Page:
As the industry continued to fight to regain its footing after Covid, we were treated to a mixed bag of belts during blockbuster season.
From Chris Hemsworth’s triumphant return to godhood in Thor: Love And Thunder to ‘The Cruise Missile’ (we’ll make that moniker happen) to jumping into the cockpit of Top Gun: Maverick, goosebumps have been around. Current and box office receipts have been generous.
Now that the kids are back in school and we’re heading into fall, the great movie party isn’t waning, and this week’s offerings are eager to delight fans looking for their fix.
Headlining Halina Reijn’s Bodies Bodies Bodies is looking to curry favor with dark horror-comedy enthusiasts, and the director is pulling out all the stops for her English-language debut. With a talented young cast taking center stage, this one seeks to take the horror-comedy crown from the immortal Scream, just as movies like 2009’s Jennifer’s Body have sought to do before. A tall order perhaps, but we like a little ambition.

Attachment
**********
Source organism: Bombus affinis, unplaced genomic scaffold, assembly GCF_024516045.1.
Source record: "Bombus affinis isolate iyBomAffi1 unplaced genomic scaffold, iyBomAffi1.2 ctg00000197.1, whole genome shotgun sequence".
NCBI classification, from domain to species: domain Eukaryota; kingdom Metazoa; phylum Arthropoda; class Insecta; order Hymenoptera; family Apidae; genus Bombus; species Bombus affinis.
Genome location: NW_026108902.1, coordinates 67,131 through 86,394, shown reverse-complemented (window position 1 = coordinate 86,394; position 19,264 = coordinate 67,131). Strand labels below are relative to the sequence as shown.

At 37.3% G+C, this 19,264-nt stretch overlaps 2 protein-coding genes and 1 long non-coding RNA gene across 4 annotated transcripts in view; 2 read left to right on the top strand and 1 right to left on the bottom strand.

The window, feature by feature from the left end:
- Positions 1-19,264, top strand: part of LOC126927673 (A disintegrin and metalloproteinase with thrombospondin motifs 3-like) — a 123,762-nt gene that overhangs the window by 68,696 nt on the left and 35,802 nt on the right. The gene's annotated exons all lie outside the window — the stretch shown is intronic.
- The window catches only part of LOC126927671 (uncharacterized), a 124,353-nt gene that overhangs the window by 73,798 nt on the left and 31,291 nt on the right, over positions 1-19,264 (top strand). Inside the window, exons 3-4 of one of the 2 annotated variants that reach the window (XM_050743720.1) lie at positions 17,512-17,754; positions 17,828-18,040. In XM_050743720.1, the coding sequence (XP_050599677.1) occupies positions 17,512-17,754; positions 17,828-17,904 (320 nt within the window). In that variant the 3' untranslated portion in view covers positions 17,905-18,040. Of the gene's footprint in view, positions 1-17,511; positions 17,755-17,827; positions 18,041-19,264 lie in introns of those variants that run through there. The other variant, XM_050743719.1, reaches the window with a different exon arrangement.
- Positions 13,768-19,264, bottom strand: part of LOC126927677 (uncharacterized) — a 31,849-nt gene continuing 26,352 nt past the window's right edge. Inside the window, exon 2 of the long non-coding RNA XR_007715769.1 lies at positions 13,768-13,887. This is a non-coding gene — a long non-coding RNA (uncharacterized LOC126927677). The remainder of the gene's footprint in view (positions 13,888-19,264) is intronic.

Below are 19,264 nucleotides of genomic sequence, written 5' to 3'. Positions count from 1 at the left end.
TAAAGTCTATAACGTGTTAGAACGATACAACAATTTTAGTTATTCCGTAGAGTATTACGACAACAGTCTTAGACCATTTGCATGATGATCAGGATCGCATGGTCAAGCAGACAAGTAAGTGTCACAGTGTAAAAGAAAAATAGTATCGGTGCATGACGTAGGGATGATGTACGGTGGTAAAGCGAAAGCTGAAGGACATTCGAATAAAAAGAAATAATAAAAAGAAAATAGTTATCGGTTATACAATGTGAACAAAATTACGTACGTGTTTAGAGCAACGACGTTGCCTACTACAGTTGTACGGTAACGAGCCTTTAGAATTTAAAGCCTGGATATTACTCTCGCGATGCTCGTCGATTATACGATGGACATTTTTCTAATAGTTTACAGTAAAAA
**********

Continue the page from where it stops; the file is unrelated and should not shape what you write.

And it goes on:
Elsewhere, amid the resonating buzz following the long-awaited release of Lord of the Rings: The Rings of Power, Viggo ‘Aragorn’ Mortensen is back on the big screen, but not as the rough and ready ranger we remember. Peter Jackson’s groundbreaking trilogy.
Starring in David Cronenberg’s new sci-fi body horror film Future Crimes, Mortensen joins Léa Seydoux and Kristen Stewart for a disturbing ride through an unsettling setting that seeks to challenge viewers’ perspective on, eh well, everything.
Ready to make yourself comfortable? Let’s take a closer look…
Death often becomes the depraved and deserving in slasher movies.